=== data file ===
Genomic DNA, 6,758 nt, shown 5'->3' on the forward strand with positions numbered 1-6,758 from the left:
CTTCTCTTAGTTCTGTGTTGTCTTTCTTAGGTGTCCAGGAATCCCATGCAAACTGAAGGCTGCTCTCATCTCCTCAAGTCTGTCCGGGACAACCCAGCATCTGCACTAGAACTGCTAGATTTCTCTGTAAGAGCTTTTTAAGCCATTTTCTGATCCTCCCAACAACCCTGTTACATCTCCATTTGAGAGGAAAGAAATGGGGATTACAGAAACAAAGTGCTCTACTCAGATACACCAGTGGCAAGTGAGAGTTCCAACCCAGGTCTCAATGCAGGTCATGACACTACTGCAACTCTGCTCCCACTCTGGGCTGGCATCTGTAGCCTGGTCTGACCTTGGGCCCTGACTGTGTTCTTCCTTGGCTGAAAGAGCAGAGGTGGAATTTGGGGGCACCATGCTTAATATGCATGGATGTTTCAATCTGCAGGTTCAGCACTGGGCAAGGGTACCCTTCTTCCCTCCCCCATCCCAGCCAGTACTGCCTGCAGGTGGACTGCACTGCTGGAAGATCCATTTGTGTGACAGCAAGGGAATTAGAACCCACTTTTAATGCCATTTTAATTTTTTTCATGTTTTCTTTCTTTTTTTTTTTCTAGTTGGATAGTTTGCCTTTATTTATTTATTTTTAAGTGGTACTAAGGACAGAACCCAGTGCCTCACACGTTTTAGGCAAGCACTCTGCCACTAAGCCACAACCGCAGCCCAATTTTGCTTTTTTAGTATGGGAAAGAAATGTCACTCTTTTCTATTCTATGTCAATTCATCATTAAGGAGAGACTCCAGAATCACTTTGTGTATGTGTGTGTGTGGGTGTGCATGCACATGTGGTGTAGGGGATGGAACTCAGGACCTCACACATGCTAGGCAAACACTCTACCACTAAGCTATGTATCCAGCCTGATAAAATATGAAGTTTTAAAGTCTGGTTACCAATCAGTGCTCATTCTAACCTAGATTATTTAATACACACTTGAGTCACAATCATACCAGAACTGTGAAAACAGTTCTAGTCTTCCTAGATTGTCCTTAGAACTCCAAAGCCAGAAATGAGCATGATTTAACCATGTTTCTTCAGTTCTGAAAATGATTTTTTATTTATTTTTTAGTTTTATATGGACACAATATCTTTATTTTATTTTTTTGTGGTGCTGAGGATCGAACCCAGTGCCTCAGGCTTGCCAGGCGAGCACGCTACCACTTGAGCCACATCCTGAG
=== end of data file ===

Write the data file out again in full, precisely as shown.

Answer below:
Genomic DNA, 6,758 nt, shown 5'->3' on the forward strand with positions numbered 1-6,758 from the left:
CTTCTCTTAGTTCTGTGTTGTCTTTCTTAGGTGTCCAGGAATCCCATGCAAACTGAAGGCTGCTCTCATCTCCTCAAGTCTGTCCGGGACAACCCAGCATCTGCACTAGAACTGCTAGATTTCTCTGTAAGAGCTTTTTAAGCCATTTTCTGATCCTCCCAACAACCCTGTTACATCTCCATTTGAGAGGAAAGAAATGGGGATTACAGAAACAAAGTGCTCTACTCAGATACACCAGTGGCAAGTGAGAGTTCCAACCCAGGTCTCAATGCAGGTCATGACACTACTGCAACTCTGCTCCCACTCTGGGCTGGCATCTGTAGCCTGGTCTGACCTTGGGCCCTGACTGTGTTCTTCCTTGGCTGAAAGAGCAGAGGTGGAATTTGGGGGCACCATGCTTAATATGCATGGATGTTTCAATCTGCAGGTTCAGCACTGGGCAAGGGTACCCTTCTTCCCTCCCCCATCCCAGCCAGTACTGCCTGCAGGTGGACTGCACTGCTGGAAGATCCATTTGTGTGACAGCAAGGGAATTAGAACCCACTTTTAATGCCATTTTAATTTTTTTCATGTTTTCTTTCTTTTTTTTTTTCTAGTTGGATAGTTTGCCTTTATTTATTTATTTTTAAGTGGTACTAAGGACAGAACCCAGTGCCTCACACGTTTTAGGCAAGCACTCTGCCACTAAGCCACAACCGCAGCCCAATTTTGCTTTTTTAGTATGGGAAAGAAATGTCACTCTTTTCTATTCTATGTCAATTCATCATTAAGGAGAGACTCCAGAATCACTTTGTGTATGTGTGTGTGTGGGTGTGCATGCACATGTGGTGTAGGGGATGGAACTCAGGACCTCACACATGCTAGGCAAACACTCTACCACTAAGCTATGTATCCAGCCTGATAAAATATGAAGTTTTAAAGTCTGGTTACCAATCAGTGCTCATTCTAACCTAGATTATTTAATACACACTTGAGTCACAATCATACCAGAACTGTGAAAACAGTTCTAGTCTTCCTAGATTGTCCTTAGAACTCCAAAGCCAGAAATGAGCATGATTTAACCATGTTTCTTCAGTTCTGAAAATGATTTTTTATTTATTTTTTAGTTTTATATGGACACAATATCTTTATTTTATTTTTTTGTGGTGCTGAGGATCGAACCCAGTGCCTCAGGCTTGCCAGGCGAGCACGCTACCACTTGAGCCACATCCTGAG